Nearby, they discovered items that were “directly linked to the suspects”.

These items have now been revealed as a sleeping bag, half-eaten pork chops and orange peel found alongside the vehicle the pair set fire to. The findings suggest they ate their rations of meat and fruit before heading into the depths of the swampland.

Canned fish, tools and other supplies were left behind, suggesting they had not intended to camp in the wilderness for long.

The RCMP sent in dive teams on the weekend to scan the river and searchers went into the thick scrub around the area.

Kam McLeod Bryer Schmegelsky
Kam McLeod and Bryer Schmegelsky as seen on recent CCTV. Image: BCRCMP.

False sightings in Ontario.

Police were investigating several unconfirmed sightings of the pair in the state of Ontario.

The Ontario Provincial Police (OPP) said one of the reports related to a pair of "suspicious" men fitting the descriptions of McLeod and Schmegelsky in the northern Ontario town of Kapuskasing.

According to OPP, a white vehicle was seen driving suspiciously through a construction site on Highway 11 in the northern Ontario town of Kapuskasing about 10.30am on Wednesday.

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Another false sighting was reported near Moonbeam, where a construction worker claimed they were driving a white Ford Focus.

The man claimed a man showed him a handgun and was wearing the same camouflage shirt he was captured wearing in CCTV images.

A statement by OPP said it has followed up on the sightings and "none of them, including the one earlier in Kapuskasking have led us to believe the suspects have made their way to Ontario."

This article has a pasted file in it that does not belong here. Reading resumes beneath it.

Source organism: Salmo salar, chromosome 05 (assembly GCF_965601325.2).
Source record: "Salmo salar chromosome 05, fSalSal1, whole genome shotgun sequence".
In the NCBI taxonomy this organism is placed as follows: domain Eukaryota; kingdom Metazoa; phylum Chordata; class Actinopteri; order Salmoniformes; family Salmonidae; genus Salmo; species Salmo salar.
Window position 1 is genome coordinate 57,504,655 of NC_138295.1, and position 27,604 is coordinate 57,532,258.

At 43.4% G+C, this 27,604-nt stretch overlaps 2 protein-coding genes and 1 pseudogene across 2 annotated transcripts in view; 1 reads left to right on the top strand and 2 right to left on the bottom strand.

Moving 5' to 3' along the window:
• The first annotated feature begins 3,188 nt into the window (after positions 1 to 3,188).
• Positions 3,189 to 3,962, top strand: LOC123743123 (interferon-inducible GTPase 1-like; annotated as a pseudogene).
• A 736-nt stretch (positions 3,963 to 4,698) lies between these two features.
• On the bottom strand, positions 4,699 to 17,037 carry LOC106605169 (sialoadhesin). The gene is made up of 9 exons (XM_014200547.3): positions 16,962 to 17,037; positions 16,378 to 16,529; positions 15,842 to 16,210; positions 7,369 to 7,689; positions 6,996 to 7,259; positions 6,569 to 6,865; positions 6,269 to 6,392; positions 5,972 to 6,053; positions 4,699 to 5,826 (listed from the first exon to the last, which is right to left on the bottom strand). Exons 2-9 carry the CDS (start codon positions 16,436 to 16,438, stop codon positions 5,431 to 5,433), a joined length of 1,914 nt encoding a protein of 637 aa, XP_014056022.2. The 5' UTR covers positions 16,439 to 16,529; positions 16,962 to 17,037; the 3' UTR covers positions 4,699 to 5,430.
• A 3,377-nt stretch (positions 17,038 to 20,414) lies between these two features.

The checkpoint.

On Tuesday authorities confirmed the duo was stopped after running a checkpoint but then let go.

It comes as a once-promising search near a garbage tip proved fruitless.

McLeod and Schmegelsky were stopped by Split Lake First Nations safety officers last week after they drove through an alcohol search checkpoint, but the officers had not been alerted to be on the lookout for the teenagers.

"These two individuals kind of drove through the check stop where we had the two constables follow them into the community and stop them," Nathan Neckoway, the band councillor of the Tataskweyak Cree Nation, told Canada's CTV News on Tuesday.

Alcohol is banned in the area.

When a search of the car did not find alcohol, McLeod and Schmegelsky were allowed to continue driving.

They apparently drove 90km west to Gillem, crashed their Toyota RAV4 on a gravel road, set fire to it and vanished.

Neckoway said the teenagers said during the stop they were from British Columbia.

The search of the car did not find weapons, but maps and camping equipment were sighted, he said.

Neckoway said "it was quite shocking" when the officers later realised the teenagers were fugitives.

"Eat them alive."

Dave Arama is one of Canada's leading survival experts.

He knows the dangers lurking in the swampy sub-Arctic boreal forest around Gillam, where McLeod and Schmegelsky were suspected of hiding out for more than a week, before unconfirmed sightings possibly placed them in Ontario.

If the duo did enter the wilderness and did not find some type of shelter Arama predicted they would be dead or close to it.

But it is not the black bears, polar bears or wolves Arama places high on his top 10 list of dangers the teenagers would have faced.